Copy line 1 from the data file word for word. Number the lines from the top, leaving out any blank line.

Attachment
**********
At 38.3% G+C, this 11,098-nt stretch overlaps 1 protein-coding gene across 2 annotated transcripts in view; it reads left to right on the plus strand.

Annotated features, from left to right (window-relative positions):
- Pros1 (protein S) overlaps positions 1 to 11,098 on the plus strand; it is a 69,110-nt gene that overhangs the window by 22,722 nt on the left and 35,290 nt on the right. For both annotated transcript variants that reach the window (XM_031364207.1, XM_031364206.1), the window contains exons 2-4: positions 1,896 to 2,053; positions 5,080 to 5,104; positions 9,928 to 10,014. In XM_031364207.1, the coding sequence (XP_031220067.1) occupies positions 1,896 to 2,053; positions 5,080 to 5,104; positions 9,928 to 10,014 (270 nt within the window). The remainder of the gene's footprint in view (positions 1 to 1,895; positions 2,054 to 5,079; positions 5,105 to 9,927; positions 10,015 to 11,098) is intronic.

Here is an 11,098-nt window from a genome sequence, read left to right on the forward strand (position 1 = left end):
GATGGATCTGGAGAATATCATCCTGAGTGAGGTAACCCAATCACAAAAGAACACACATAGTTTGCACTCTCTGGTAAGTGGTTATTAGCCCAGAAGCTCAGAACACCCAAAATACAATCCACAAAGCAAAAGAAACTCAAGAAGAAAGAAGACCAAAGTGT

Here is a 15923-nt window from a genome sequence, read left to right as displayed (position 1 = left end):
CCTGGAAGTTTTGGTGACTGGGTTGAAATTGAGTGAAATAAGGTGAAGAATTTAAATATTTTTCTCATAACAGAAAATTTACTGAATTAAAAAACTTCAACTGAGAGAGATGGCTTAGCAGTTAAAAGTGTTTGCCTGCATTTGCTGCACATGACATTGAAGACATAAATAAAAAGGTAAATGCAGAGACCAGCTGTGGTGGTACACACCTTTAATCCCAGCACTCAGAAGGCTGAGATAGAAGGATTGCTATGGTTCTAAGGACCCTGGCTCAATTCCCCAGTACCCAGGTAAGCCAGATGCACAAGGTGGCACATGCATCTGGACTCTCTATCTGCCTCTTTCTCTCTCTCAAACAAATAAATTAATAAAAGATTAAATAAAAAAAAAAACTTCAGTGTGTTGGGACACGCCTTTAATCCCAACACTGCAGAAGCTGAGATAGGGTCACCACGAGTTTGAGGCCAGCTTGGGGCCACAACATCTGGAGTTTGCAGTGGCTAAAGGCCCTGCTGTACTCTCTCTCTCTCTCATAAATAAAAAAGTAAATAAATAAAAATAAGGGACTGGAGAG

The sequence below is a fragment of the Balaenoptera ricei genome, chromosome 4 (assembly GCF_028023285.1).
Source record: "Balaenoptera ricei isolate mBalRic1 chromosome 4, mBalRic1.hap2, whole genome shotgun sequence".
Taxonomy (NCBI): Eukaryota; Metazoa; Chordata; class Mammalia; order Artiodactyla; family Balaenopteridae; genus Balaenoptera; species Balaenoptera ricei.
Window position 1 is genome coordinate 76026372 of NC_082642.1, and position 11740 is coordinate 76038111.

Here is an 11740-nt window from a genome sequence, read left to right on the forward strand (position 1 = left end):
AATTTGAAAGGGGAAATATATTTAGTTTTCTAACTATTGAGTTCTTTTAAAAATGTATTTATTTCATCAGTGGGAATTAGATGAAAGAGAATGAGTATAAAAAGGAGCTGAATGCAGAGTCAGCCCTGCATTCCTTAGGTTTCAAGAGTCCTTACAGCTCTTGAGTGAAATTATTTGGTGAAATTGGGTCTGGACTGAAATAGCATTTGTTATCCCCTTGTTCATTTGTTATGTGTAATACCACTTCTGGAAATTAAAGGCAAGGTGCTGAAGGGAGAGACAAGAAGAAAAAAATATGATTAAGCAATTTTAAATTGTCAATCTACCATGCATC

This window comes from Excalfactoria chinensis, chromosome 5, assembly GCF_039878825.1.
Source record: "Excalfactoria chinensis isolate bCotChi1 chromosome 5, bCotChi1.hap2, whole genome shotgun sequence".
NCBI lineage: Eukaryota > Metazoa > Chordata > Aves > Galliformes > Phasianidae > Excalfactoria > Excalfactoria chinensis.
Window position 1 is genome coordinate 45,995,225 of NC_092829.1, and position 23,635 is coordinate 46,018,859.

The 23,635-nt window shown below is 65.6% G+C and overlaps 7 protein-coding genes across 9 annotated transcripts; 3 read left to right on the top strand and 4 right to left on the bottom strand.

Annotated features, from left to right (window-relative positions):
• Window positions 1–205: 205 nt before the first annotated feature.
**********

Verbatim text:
At 38.3% G+C, this 11,098-nt stretch overlaps 1 protein-coding gene across 2 annotated transcripts in view; it reads left to right on the plus strand.